Why is it critical that we cultivate a relationship with ourselves? The truth is, most of us have a blind spot in our self-perception. And when we don’t see the whole picture, we tend to speak to and about ourselves in ways that deepen our shame and damage the one relationship that has the power to heal.
Have you ever noticed that when you criticize yourself, it is much easier to criticize others? Have you noticed that when you feel the most shame, you are unlikely to feel tenderness for others? Have you realized yet that when you are unhappy, you blame others as well as yourself? These are all signs of what Rick Carson calls “Our Inner Gremlin.”
So how do we mend this relationship that is at the root of all of our healing? How can we fall in love with ourselves?
Start small. When you get up in the morning, take note of everything that makes your life a little easier. The toothbrush that freshens your breath; the switch that brings light to a darkened room; the toilet paper that is so much better than a corncob; the pillow that has supported your head all night; the first cup of coffee or tea; running water. Now that you are on a roll, move on to a little self-appreciation.
We are hardwired to pay attention to threats and react by fighting off the attacker or running like hell. When we make a mistake, the threat is to our self-concept. We then start to attack ourselves and our perceived bad behavior. Our focus becomes fixing the problem: Ourselves.
When we do something kind, or if we fleetingly notice our good qualities, it slides right off because there is nothing to fix. When we don’t take the time to notice our strengths, they tend to fade into the background until we lose awareness of them. So let’s start small again:
- Find one little thing that you appreciate about yourself.
- Take a few moments to savor it.
- Now find another and another.
They don’t have to be big; just something that you genuinely like about yourself. Maybe you make great lasagna, or you have pretty eyes, or you get up early every morning. Write it on a sticky note and put it on the wall by your desk.
Starting now, when you find something to criticize yourself about, see if you can find something you can acknowledge and admire in yourself too, and take the time to let it sink in.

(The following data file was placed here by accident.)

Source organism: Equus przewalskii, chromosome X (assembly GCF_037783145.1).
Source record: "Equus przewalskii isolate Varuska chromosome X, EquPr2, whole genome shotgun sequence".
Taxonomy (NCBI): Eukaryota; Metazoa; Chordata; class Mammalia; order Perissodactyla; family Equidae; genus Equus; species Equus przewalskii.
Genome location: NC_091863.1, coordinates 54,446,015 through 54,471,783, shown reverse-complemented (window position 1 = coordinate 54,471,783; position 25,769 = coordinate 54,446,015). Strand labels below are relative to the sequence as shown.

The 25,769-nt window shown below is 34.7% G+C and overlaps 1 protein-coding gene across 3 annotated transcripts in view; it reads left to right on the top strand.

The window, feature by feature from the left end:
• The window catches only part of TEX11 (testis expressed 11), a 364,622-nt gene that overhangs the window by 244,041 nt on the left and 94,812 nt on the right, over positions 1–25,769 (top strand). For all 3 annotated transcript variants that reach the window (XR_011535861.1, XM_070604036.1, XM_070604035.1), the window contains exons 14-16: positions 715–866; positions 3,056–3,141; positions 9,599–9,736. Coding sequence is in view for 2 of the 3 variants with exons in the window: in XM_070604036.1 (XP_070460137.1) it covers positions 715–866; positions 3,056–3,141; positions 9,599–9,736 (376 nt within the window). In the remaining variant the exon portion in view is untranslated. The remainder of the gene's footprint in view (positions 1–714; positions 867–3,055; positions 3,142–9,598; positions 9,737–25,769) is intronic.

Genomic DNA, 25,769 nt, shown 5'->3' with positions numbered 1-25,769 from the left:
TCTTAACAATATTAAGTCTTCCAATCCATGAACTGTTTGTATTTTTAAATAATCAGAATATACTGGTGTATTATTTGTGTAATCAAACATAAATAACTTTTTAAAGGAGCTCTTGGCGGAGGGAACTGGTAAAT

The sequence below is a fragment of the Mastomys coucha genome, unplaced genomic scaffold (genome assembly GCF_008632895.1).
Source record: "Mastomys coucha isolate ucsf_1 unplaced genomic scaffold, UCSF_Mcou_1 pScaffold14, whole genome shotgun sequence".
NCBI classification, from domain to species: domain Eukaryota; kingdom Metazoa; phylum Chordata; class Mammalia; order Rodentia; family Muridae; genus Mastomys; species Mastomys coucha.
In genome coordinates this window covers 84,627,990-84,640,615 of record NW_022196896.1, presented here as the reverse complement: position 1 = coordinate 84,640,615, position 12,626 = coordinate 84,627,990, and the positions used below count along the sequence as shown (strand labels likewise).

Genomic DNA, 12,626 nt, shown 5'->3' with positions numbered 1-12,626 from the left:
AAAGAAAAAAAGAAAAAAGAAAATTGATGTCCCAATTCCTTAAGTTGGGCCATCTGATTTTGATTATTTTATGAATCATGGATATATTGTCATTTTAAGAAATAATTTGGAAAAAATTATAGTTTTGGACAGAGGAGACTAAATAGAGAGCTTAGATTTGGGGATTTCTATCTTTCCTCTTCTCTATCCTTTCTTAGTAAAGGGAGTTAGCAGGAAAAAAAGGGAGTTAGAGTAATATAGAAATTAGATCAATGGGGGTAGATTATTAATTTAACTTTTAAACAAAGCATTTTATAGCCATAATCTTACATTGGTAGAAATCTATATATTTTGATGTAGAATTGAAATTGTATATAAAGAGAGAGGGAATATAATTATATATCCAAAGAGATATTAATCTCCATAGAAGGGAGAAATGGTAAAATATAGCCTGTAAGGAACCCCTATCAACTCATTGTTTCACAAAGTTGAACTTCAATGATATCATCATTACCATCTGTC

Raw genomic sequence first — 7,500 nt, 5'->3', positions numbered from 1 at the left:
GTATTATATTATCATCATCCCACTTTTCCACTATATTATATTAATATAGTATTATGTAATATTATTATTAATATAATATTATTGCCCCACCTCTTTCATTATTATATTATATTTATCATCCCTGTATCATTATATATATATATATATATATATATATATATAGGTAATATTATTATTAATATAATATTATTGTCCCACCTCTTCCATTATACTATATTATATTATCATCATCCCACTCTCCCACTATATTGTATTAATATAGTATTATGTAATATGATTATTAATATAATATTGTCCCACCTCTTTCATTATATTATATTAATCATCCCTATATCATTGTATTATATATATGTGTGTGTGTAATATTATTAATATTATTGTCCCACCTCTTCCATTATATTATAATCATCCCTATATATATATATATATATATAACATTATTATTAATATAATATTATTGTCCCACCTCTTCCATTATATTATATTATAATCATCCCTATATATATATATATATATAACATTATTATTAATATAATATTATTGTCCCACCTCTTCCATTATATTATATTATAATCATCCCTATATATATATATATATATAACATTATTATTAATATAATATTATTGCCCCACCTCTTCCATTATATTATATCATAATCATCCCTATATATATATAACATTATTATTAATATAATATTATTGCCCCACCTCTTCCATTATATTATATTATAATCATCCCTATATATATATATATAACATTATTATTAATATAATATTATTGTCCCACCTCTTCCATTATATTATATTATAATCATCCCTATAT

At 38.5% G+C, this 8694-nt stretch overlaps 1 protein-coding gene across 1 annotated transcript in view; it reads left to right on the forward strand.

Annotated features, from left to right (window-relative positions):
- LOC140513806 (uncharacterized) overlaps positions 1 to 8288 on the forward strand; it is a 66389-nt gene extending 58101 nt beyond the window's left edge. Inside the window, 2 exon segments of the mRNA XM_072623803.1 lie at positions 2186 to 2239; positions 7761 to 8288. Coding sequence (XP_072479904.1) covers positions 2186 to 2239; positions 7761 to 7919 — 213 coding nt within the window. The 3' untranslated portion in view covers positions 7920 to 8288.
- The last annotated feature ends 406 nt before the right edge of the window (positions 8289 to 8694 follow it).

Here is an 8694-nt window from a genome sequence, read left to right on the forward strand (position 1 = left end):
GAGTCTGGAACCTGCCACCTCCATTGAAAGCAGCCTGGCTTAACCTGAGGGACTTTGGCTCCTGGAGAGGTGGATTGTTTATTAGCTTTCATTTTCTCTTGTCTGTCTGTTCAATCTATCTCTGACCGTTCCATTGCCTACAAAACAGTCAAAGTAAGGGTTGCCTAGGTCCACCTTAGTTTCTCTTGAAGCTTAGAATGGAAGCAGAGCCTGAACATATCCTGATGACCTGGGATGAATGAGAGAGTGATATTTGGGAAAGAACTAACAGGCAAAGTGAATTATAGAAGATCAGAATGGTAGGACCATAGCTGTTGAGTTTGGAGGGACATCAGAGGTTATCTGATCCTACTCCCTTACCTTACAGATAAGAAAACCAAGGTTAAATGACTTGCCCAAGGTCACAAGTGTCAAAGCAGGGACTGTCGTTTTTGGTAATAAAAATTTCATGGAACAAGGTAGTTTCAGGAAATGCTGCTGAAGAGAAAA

Focus on Learning
The next time you “make a mistake,” instead of beating yourself up, reframe it as a learning experience. When reframed, even the smallest mistakes can help you shift from self-criticism to a growth mindset. Just keep asking yourself, “What can I/did I learn from this? How did it help me grow?”
Once you get good at it with the little mistakes, see if you can translate it to the bigger ones. Start to notice if the time it takes you to switch into this new way of thinking starts to shrink. That’s something to celebrate right there. Since we can’t hold two mutually exclusive thoughts in our minds at the same time, eventually, the more positive view will win out.
Remember that you are part of this wonderful group called the human race. Our journey over the millennia has not been punctuated by perfection after perfection, but by mistake after mistake. We are continually learning and growing. So every time you feel like an idiot, know that there are many humans who have done things that are just as silly and idiotic, if not more so.
The thing that makes stories interesting is the flawed characters that inhabit the pages. We are all imperfect! Yes, every single one of us—period. Thank goodness! It would be a really boring world if there were only a bunch of perfect robots running around.
Finally, learn to laugh at yourself. Most of us take ourselves way too seriously and tend to see mistakes and embarrassing moments as catastrophic.
When I was in second grade, we had a washroom adjacent to the class. One day I was going to the toilet and singing loudly with what I thought was my beautiful baritone voice. As I opened the door, the whole class cracked up. I and my beet-red face wanted to sink into the floor. I survived, and now I have this great story to tell.
How often have we been mortified over a moment, only to look back at it with laughter later on? Life is more fun and lighthearted when we can laugh at silly, clumsy humanness.
Loving Yourself is Loving the World
Life can look very different when you begin treating yourself with more respect. It soon becomes clear what an incredibly complex and beautiful being you are, even with your imperfections. And then you get another gift: You start to see all your fellow remarkable incomplete humans through the lens of deep love, care, and compassion.
As Ashleigh Brilliant said in her book by the same name, “I may not be perfect, but parts of me are excellent.”